Vital Organizing

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Vital Organizing: Something everybody needs. Home and office organizing based in Washington, D.C. Economical, customized, small space solutions and one-on-one organization services.

The Konmari Way (& Konmari Light)

How to Konmari in real life

Marie Kondo is a Japanese organizing guru.  Her book, The Life-Changing Magic of Tidying Up, has fundamentally framed the way I think about organizing.  Basically, she asks, “Wouldn’t it be great to be surrounded in your apartment only by things you love? (or really need, like tax documents)?” 

If you buy only one of the many books out there on organizing, it should be this one.  Although the book’s methods can seem a bit extreme, and her anthropomorphism sometimes a humorous distraction, this book is spot on – organize things by category, not room, using the “does it spark joy?” mindset.  Because as we know, organizing is just a means to an end - an enjoyable lifestyle.

In this post, I want to share a way to use her method with moderation.  We’ll call it Konmari light.  Here are a few of my modifications.

 

1.     Konmari: Do one big push and sort everything in one go. Konmari light:  Focus on one category at a time, completely finishing that category before moving on to the next.  Work on each category through to completion - put the keepers away and prepare the rest to be purged.  For example, this Saturday, start with clothes - go through them by type (tops, bottoms, etc.), then fold them and either set them aside (if you're rearranging your space) or put them away.  Try to work in 2-4 hour bursts to avoid decision fatigue. (though she is right that the decision making gets easier with time!)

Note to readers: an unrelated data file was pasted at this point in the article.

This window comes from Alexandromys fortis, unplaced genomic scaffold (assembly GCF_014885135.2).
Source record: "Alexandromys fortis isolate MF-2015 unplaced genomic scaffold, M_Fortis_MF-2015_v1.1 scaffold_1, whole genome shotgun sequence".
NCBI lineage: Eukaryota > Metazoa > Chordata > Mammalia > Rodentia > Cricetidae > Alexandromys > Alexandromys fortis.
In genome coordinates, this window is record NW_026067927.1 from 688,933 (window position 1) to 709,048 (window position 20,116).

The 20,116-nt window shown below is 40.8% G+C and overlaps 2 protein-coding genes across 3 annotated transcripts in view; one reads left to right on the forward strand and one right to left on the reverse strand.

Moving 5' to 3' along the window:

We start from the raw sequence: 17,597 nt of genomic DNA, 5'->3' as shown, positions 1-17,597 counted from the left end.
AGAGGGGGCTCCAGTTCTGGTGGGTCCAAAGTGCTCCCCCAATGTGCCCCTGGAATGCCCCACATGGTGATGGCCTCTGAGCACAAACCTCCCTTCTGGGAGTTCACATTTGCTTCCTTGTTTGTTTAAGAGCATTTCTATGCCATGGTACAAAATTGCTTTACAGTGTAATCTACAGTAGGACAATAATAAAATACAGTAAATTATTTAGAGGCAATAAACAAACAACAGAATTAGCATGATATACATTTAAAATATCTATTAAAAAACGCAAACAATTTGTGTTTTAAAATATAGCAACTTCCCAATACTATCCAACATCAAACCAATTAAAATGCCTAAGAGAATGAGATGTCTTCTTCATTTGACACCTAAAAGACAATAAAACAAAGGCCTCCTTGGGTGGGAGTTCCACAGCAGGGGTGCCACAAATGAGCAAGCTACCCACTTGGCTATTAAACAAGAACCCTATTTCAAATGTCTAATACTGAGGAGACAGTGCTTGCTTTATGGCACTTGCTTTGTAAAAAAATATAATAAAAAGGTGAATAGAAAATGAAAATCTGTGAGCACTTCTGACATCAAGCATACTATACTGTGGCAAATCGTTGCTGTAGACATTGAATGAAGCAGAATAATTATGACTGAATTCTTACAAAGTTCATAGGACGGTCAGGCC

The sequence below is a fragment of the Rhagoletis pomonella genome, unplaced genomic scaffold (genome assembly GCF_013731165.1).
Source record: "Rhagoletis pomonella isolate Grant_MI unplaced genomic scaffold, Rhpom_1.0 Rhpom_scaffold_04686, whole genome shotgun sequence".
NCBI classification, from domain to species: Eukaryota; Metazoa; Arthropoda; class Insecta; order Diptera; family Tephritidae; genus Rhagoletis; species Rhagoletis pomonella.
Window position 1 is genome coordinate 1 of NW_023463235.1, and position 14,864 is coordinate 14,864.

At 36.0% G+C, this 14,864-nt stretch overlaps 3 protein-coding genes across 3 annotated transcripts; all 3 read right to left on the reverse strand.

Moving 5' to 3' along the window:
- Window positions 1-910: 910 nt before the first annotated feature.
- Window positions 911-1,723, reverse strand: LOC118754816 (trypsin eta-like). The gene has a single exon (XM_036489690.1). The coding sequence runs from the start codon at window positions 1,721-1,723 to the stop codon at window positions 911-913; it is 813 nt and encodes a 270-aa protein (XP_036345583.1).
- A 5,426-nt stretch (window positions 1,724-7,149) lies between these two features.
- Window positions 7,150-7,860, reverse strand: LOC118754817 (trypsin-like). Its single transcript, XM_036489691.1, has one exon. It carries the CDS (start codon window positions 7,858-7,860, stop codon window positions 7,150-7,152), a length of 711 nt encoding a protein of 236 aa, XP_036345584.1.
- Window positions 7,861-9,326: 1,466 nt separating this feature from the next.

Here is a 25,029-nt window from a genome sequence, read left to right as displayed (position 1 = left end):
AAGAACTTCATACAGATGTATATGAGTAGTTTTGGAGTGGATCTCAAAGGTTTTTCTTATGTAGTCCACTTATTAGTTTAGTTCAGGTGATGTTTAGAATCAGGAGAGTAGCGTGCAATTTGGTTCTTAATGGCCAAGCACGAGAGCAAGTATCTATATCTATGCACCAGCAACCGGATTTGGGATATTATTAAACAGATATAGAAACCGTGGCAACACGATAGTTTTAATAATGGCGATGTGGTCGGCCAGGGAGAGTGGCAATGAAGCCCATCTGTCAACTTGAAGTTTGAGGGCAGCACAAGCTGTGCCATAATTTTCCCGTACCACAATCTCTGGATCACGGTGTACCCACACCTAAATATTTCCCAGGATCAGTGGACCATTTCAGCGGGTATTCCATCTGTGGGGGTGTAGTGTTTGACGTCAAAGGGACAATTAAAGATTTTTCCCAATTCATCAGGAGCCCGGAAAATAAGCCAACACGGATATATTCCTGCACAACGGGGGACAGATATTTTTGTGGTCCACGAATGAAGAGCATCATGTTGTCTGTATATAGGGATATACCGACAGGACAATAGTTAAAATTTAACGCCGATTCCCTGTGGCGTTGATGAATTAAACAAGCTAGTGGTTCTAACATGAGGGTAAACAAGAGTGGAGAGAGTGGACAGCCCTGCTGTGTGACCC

Don’t be afraid to give things away that don’t spark joy, and definitely responsibly toss things that are beyond their useful life. (books can be recycled in D.C.

2.     Konmari: Dump everything out on the floor.  Konmari light: She’s basically right on this one – you need to handle things, including books, to really assess them and their importance to you.  Take books off the shelves from every room and lay them out in one central area by category (general, reference, photo, other.)  If you can't do all of your books in one go, it's ok to work by bookshelf.  For your clothes, try working on the bed, or put a sheet down on the floor for more space.  

 

3.     Konmari: Thank each item you purge.  Konmari light: This actually is pretty helpful, but it works just as well if you say it in your head, because, you know, things are telepathic.  She is right that you can thank things for many reasons - because you wore it one time and looked really good, or you bought it (and got a spark of joy at purchase) but never wore it - and it taught you what just didn't work for you style-wise.

 

4.     Konmari: Fold everything with edges out, and put away by heavy to light and by color gradient – dark to light.  Konmari light: Her various insights into folding are actually pretty helpful and a good use of space, but if you are hesitant to try her method because of the intense changes to your folding routine, just stick to what you’ve been doing and try to implement gradually.

 

5. Konmari: Get rid of everything that doesn't spark joy, or isn't absolutely necessary.  Konmari light: You really should do this, but there are some things that you can't really part with until you get a replacement.  For example, your one pair of (ratty old) sweatpants that you wear every night in the winter, or that pan you use every day but that has seen better days.  For these things, I suggest keeping the, but maintaining a running "upgrade list" on Evernote or elsewhere of things you will replace (and remove) when you have a chance.

 

For a write up of phase one of my pre and post-Konmari’d apartment, click here.  Here is a link to a writer's experience at LuckyMag, and a photo of one Konmari'd project.

 

For a template on how to do Konmari light, including a breakdown of her brilliant categories, please click here.

 

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